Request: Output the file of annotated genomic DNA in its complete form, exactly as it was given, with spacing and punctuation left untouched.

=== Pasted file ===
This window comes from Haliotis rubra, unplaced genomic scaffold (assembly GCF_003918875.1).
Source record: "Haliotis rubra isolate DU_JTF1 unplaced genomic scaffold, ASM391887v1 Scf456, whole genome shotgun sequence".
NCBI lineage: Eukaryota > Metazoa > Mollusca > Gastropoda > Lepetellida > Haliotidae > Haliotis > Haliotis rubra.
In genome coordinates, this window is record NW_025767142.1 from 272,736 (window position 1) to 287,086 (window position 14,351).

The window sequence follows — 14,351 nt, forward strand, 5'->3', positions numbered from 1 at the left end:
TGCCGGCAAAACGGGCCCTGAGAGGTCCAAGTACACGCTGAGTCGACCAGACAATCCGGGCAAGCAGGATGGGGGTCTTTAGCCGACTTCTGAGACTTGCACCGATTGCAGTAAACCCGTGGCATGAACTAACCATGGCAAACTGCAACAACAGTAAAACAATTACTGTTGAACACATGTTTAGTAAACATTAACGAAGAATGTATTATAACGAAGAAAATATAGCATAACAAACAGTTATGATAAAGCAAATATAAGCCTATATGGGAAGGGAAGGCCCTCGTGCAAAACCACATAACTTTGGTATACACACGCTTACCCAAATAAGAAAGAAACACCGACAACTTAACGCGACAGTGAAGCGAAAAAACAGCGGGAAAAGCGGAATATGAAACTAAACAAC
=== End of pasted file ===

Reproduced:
This window comes from Haliotis rubra, unplaced genomic scaffold (assembly GCF_003918875.1).
Source record: "Haliotis rubra isolate DU_JTF1 unplaced genomic scaffold, ASM391887v1 Scf456, whole genome shotgun sequence".
NCBI lineage: Eukaryota > Metazoa > Mollusca > Gastropoda > Lepetellida > Haliotidae > Haliotis > Haliotis rubra.
In genome coordinates, this window is record NW_025767142.1 from 272,736 (window position 1) to 287,086 (window position 14,351).

The window sequence follows — 14,351 nt, forward strand, 5'->3', positions numbered from 1 at the left end:
TGCCGGCAAAACGGGCCCTGAGAGGTCCAAGTACACGCTGAGTCGACCAGACAATCCGGGCAAGCAGGATGGGGGTCTTTAGCCGACTTCTGAGACTTGCACCGATTGCAGTAAACCCGTGGCATGAACTAACCATGGCAAACTGCAACAACAGTAAAACAATTACTGTTGAACACATGTTTAGTAAACATTAACGAAGAATGTATTATAACGAAGAAAATATAGCATAACAAACAGTTATGATAAAGCAAATATAAGCCTATATGGGAAGGGAAGGCCCTCGTGCAAAACCACATAACTTTGGTATACACACGCTTACCCAAATAAGAAAGAAACACCGACAACTTAACGCGACAGTGAAGCGAAAAAACAGCGGGAAAAGCGGAATATGAAACTAAACAAC